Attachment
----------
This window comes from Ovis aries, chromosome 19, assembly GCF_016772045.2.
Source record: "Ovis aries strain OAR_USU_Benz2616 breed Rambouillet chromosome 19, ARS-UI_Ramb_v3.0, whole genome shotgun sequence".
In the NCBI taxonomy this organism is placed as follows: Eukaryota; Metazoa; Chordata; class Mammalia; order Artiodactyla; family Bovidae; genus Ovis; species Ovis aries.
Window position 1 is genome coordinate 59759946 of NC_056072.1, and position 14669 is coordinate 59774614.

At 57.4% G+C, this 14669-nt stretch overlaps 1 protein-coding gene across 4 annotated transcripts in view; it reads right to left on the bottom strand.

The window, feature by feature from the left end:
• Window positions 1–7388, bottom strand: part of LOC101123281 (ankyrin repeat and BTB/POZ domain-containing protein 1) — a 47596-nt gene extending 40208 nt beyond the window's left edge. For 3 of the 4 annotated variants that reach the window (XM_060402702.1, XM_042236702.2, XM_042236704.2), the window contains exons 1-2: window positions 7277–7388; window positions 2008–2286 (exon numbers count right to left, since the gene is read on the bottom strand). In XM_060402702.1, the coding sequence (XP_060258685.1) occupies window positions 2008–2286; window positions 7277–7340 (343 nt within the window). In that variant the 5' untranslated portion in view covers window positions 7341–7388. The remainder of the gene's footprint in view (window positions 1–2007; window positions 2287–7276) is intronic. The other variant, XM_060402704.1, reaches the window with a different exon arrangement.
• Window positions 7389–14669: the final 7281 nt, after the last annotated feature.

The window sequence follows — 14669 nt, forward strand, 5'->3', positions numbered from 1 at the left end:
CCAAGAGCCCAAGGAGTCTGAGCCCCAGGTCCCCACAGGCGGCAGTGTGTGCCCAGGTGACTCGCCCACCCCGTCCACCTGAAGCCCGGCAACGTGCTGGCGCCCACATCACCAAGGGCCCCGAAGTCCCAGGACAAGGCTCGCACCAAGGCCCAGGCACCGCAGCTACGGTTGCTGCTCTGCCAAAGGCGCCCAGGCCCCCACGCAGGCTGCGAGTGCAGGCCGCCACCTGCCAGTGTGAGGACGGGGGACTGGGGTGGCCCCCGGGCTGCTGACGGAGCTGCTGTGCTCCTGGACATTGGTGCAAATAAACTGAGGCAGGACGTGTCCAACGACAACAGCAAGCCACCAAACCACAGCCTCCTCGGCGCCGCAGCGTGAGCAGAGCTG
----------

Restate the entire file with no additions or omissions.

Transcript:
This window comes from Ovis aries, chromosome 19, assembly GCF_016772045.2.
Source record: "Ovis aries strain OAR_USU_Benz2616 breed Rambouillet chromosome 19, ARS-UI_Ramb_v3.0, whole genome shotgun sequence".
In the NCBI taxonomy this organism is placed as follows: Eukaryota; Metazoa; Chordata; class Mammalia; order Artiodactyla; family Bovidae; genus Ovis; species Ovis aries.
Window position 1 is genome coordinate 59759946 of NC_056072.1, and position 14669 is coordinate 59774614.

At 57.4% G+C, this 14669-nt stretch overlaps 1 protein-coding gene across 4 annotated transcripts in view; it reads right to left on the bottom strand.

The window, feature by feature from the left end:
• Window positions 1–7388, bottom strand: part of LOC101123281 (ankyrin repeat and BTB/POZ domain-containing protein 1) — a 47596-nt gene extending 40208 nt beyond the window's left edge. For 3 of the 4 annotated variants that reach the window (XM_060402702.1, XM_042236702.2, XM_042236704.2), the window contains exons 1-2: window positions 7277–7388; window positions 2008–2286 (exon numbers count right to left, since the gene is read on the bottom strand). In XM_060402702.1, the coding sequence (XP_060258685.1) occupies window positions 2008–2286; window positions 7277–7340 (343 nt within the window). In that variant the 5' untranslated portion in view covers window positions 7341–7388. The remainder of the gene's footprint in view (window positions 1–2007; window positions 2287–7276) is intronic. The other variant, XM_060402704.1, reaches the window with a different exon arrangement.
• Window positions 7389–14669: the final 7281 nt, after the last annotated feature.

The window sequence follows — 14669 nt, forward strand, 5'->3', positions numbered from 1 at the left end:
CCAAGAGCCCAAGGAGTCTGAGCCCCAGGTCCCCACAGGCGGCAGTGTGTGCCCAGGTGACTCGCCCACCCCGTCCACCTGAAGCCCGGCAACGTGCTGGCGCCCACATCACCAAGGGCCCCGAAGTCCCAGGACAAGGCTCGCACCAAGGCCCAGGCACCGCAGCTACGGTTGCTGCTCTGCCAAAGGCGCCCAGGCCCCCACGCAGGCTGCGAGTGCAGGCCGCCACCTGCCAGTGTGAGGACGGGGGACTGGGGTGGCCCCCGGGCTGCTGACGGAGCTGCTGTGCTCCTGGACATTGGTGCAAATAAACTGAGGCAGGACGTGTCCAACGACAACAGCAAGCCACCAAACCACAGCCTCCTCGGCGCCGCAGCGTGAGCAGAGCTG